Montien Boonma

Montien Boonma, Das haus der Sternzeichen, 1999

Montien Boonma, Das haus der Sternzeichen, 1999

Montien Boonma (b. 1953, Bangkok) is one of the most gifted contemporary sculptors working in Southeast Asia. His subject matter is profoundly grounded in the spiritual traditions of Thailand, yet he has consistently sought alternatives to the strict confines of traditional art.

Inspired by arte povera and by British sculptors like Tony Cragg and Bill Woodrow, he successfully combines high tech media with the use of junk and perishable materials in his assemblages. Objects and even entire walls have been coated with aromatic herbs believed to possess psychological and meditative properties. Other materials like ash, soil, buffalo hide, gold, terracotta and cement, carry specific associations within the artist’s culture.

Boonma has used these new forms of sculptural expression to address the tensions and transformations that have defined his country. Rural and urban, primitive and modern, spirituality and rationality, Third World and First World: these are the recurring themes in his work, and the concerns that set him apart from most Western artists. An installation he made (at a distance) in Sydney was a striking example of this fusion of technology and tradition. 

Four monitors were arranged in a square facing the centre of the gallery space. Each monitor displayed an image of Boonma’s hand. As if conducting a ritual, he pointed one by one to characters on a page. The effect was of a video mantra. Under each monitor a fax machine endlessly churned out the sacred words on paper sheets. The sheets were then pasted to the wall from the top edge only so that they fluttered in the air conditioning, just as gold leaf flutters in the draft from a temple candle. The installation was at once genuine and ironic: a spiritual event and a humorous reflection on the cultural exchange programme between Australia and Thailand.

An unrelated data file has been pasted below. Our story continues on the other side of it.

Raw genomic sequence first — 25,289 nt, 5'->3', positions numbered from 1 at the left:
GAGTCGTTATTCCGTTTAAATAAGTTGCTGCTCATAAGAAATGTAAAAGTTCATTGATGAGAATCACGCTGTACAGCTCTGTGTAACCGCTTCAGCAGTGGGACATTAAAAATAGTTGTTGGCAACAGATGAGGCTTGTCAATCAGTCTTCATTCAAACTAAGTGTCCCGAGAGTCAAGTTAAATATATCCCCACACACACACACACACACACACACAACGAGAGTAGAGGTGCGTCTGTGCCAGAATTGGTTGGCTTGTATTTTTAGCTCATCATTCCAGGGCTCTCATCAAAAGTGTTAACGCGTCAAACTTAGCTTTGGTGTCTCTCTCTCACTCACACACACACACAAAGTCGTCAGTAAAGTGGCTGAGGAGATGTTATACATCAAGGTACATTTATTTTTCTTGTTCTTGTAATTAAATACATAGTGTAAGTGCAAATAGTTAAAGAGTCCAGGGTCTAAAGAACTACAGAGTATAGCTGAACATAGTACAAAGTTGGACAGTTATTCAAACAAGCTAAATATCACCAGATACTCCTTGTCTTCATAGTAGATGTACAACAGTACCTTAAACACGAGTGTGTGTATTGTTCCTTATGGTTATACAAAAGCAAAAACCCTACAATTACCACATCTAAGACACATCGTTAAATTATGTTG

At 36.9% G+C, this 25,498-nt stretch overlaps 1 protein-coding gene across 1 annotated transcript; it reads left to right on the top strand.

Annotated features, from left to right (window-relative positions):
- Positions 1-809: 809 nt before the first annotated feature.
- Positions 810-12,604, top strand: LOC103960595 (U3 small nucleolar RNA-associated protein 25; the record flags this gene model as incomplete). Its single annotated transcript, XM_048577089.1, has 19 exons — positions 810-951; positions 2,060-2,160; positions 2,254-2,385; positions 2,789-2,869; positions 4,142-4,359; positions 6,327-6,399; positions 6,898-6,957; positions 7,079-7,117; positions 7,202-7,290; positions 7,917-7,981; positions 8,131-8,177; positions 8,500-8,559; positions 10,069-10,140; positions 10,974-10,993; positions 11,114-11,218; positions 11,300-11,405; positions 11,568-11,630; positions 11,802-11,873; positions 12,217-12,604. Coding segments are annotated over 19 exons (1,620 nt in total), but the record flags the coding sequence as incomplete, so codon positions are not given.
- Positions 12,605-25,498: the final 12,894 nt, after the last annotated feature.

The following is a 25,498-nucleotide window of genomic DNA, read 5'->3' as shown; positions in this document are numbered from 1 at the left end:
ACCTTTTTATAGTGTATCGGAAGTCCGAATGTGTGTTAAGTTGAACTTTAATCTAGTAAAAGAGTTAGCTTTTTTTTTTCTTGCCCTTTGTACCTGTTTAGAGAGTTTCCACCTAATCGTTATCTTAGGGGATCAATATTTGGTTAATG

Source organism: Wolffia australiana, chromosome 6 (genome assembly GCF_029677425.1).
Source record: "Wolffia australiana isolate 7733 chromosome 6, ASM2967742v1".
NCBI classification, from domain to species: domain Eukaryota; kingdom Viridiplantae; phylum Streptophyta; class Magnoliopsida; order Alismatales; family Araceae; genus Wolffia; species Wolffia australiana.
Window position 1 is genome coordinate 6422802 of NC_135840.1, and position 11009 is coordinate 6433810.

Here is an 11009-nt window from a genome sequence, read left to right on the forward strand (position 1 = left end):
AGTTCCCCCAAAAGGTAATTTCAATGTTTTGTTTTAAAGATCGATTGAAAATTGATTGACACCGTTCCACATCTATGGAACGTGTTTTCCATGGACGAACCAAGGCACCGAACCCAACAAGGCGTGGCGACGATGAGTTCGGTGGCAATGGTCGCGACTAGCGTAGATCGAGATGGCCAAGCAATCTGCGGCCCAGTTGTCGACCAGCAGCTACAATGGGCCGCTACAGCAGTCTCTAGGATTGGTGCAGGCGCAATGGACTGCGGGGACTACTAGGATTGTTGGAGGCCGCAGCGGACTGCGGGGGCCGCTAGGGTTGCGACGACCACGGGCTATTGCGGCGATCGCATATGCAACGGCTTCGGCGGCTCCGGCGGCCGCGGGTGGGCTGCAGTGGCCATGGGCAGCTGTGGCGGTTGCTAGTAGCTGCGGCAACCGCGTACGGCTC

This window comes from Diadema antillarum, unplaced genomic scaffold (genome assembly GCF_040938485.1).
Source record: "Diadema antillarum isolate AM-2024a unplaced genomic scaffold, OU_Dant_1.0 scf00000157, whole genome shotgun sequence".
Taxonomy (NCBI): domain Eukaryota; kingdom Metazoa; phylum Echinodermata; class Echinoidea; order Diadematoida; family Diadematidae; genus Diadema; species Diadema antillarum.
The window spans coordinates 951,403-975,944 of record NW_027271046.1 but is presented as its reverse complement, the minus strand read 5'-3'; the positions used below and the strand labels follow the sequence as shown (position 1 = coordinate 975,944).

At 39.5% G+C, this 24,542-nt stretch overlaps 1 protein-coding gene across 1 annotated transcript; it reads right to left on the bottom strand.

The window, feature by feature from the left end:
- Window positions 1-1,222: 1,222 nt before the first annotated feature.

For TRACE Boonma installed six cylindrical canopies raised on tripods. They stood like a group of monumental figures under the skylight of the old sculpture court at John Moores University, and were designed so that the viewer could duck under the canopy. One's first impression of the dark interior was likely to be strong smell of spices applied by the artist to induce a meditative state. The bright autumn light from the skylight penetrated small holes drilled into the sculpture, creating the appearance of constellations in the night sky. The bodily state of meditation was thus linked to the infinity of space.

Montien Boonma at Liverpool Biennial 1999

Das haus der Sternzeichen, 1999
Steel, transparency, wood, herbs
Courtesy of the artist
Exhibited at John Moores University